Should you want the benefits of Brinkmann’s direct drive expertise, but already have your favorite tonearm on hand, Brinkmann can supply whatever arm board you need. Ordering a Bardo sans tonearm will only set you back $7,000. Considering what a great job they do with their tonearm, which Helmut Brinkmann refers to as a hybrid unipivot design (and you can read more here both mechanically and visually, it seems pointless to use another arm. But you can if you want to. To clarify the “hybrid” moniker, Helmut Brinkmann tells us that “his proprietary design uses Swiss-made gimbal bearings in the vertical plane and a bespoke unipivot in the horizontal.”

Multiple connectivity options make this beautiful table even easier to integrate into your system. Our review sample arrives with standard RCA connections going from table to phono preamplifier, but you can also opt for balanced XLR connections (this will take a little longer for delivery, as the RCA’s are standard issue), or a 5-pin DIN socket. Modifying an existing Brinkmann arm to a Din connector will set you back an additional $180. Handy if you already have a premium tonearm cable in your arsenal.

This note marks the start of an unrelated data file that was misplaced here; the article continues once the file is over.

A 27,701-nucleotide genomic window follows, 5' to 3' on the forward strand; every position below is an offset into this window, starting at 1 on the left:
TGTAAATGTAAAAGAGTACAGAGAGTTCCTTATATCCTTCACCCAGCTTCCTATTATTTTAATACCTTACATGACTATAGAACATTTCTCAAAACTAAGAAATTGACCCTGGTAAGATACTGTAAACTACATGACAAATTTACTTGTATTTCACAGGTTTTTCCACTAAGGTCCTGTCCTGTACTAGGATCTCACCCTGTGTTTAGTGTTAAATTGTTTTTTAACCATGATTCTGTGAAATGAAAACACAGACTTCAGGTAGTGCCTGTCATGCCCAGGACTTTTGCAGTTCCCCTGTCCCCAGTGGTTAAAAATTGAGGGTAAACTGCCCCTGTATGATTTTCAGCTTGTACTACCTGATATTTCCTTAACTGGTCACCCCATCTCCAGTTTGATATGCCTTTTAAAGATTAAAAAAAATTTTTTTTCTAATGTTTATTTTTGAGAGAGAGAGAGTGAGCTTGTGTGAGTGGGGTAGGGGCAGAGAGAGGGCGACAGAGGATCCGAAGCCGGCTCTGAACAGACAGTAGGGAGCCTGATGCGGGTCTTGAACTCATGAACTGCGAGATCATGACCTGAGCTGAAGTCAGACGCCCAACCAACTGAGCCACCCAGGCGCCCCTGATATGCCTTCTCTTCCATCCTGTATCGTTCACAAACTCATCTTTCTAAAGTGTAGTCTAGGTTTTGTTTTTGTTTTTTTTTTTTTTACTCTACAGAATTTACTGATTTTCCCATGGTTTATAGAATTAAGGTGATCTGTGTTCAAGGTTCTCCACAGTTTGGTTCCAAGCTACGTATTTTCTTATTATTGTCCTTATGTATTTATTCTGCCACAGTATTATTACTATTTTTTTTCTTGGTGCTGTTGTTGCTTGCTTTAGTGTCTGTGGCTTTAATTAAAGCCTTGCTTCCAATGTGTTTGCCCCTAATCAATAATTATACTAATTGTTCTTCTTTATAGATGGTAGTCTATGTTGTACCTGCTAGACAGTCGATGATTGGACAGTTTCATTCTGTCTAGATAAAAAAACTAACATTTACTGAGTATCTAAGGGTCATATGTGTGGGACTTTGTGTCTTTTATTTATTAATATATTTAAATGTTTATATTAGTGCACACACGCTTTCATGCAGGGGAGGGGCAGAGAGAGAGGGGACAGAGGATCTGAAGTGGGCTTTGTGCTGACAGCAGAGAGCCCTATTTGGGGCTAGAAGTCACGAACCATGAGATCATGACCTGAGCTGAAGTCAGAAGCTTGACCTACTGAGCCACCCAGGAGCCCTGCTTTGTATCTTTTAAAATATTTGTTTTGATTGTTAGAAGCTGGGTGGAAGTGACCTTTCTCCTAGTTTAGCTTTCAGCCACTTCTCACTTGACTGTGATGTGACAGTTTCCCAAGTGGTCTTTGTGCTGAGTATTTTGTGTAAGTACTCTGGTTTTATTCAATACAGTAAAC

A further performance upgrade is available with the optional RoNt vacuum tube power supply ($4,190) for those wanting still more performance. A few Brinkmann owners have commented that this is not a subtle improvement, so look forward to a follow-up review sometime next year.

More music

The easier a turntable is to use, the more likely it is to get used. The Bardo takes up a small footprint and being a non-suspended table, you may want to install one of the better isolation bases, like the ones from SRA; it all depends on your room and taste. My floor is relatively inert and thanks to an SRA Scuttle rack, I felt no need to improve on the Bardo’s placement in my room.